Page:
Many college students understand the need for graduate student loans. With the cost of a graduate degree ranging from tens-of-thousands to hundreds-of-thousands of dollars, most future graduate students have no way of coming up with that kind of money every year.
The reality is that most graduate students don’t receive enough fellowships and grants to pay for their education, although every bit of free money helps. In addition, graduate students are considered independent, and parents are rarely prepared to contribute to the overwhelming cost of grad school, and are only able to give small amounts without taking away from money needed for everyday life. That leaves most graduate students with one option: take out graduate student loans to pay for college.
If you are a graduate student in need of money to pay for college, make sure you look at your overall college financial aid picture. Before taking any graduate student loans, make sure you have looked for college scholarships and reported any changes in your family’s financial situation to your school’s financial aid office.
The most popular graduate student loans are Direct Stafford Loans. The Direct Stafford loan is the most widely-used, low-cost student loan available. There is no credit or income check to qualify; you need only be enrolled at least half-time at an accredited school.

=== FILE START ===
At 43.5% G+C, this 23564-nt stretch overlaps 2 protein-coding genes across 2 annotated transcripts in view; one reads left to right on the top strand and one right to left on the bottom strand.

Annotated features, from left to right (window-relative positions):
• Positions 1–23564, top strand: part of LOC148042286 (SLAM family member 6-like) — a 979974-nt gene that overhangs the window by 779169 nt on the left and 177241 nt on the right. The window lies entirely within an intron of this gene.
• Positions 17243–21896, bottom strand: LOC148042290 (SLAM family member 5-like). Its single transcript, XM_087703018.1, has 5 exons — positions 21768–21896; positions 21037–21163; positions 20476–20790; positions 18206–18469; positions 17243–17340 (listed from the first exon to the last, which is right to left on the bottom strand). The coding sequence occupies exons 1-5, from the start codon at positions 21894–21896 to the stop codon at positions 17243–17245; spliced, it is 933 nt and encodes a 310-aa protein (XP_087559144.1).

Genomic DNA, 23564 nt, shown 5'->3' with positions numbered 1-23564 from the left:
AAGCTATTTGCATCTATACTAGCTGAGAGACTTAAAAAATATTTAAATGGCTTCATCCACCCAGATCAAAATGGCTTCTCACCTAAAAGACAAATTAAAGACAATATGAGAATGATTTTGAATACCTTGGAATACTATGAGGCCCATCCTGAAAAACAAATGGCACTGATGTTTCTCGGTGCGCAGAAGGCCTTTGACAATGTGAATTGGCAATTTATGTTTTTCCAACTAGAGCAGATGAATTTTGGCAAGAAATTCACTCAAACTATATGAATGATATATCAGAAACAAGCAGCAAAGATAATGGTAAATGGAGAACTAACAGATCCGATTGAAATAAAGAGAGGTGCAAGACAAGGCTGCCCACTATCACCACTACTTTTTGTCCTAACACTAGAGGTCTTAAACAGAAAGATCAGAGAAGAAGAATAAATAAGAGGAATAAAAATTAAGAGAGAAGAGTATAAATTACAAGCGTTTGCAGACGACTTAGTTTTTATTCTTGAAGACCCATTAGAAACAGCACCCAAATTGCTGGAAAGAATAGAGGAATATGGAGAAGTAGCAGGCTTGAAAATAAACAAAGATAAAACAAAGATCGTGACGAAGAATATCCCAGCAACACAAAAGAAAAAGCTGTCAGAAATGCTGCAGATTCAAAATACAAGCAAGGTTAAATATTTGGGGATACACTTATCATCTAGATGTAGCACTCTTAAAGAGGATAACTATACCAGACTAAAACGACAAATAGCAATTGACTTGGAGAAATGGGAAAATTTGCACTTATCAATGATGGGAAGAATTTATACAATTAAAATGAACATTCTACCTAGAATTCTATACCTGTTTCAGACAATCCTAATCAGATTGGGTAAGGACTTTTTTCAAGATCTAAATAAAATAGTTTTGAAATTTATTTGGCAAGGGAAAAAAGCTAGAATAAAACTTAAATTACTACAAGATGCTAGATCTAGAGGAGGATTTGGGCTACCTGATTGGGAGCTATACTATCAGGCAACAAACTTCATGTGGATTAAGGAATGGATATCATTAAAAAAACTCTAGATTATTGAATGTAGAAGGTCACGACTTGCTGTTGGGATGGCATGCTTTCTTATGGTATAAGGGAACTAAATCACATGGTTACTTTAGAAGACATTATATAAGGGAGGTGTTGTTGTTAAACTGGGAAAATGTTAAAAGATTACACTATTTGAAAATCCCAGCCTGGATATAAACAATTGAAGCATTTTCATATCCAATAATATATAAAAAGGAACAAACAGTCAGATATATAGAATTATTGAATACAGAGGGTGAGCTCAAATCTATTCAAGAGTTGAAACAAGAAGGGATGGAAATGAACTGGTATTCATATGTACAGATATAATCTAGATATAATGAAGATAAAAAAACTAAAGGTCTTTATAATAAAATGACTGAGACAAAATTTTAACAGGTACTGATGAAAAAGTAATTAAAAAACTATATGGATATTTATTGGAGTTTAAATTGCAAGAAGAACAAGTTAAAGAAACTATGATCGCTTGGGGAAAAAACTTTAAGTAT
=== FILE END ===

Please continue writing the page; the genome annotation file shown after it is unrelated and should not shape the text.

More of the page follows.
Federal Grad PLUS loans are also available to graduate and professional students. PLUS loans require a modest credit review, but not a full credit or income check.
In order to qualify for federal graduate student loans, you will need to fill out the FAFSA each year. You should look to borrow federal graduate student loans once you have maximized free money, like scholarships and grants.
Depending on your financial need, you may also qualify for other federal college student loans, such as the Federal Perkins Loan, if you received a Perkins Loan during the previous year. Check out our Student Loan Guide for specific information about each loan type, including interest rates and how to apply.
Many students find that even after borrowing the maximum available federal college student loans, they still need more money to pay for grad school. Private graduate loans are credit-based college student loans made in your name. You can use private graduate loans to pay for all of your educational costs, including tuition, room and board, travel, food, a computer and more. If you have little income or credit history, you will likely need a parent, relative or friend to co-sign a private loan with you in order to get approved. But if you have a solid, established credit history, you may qualify on your own. For more information, check out our section on Find a Co-signer.
One way to reduce your need for graduate student loans is to stick to a college budget. Even if you've been living on your own for years, expenses for food and extracurricular activities can get out of control while you are in grad school. Once you draft a college budget, you might find that your lease is too expensive, or your cell phone charges are too high. Use our Monthly Budget Calculator to help you plot your expenses and get your finances organized. Remember, the less you take out in graduate student loans, the more money you can save in interest and the lower your payments will be after graduation.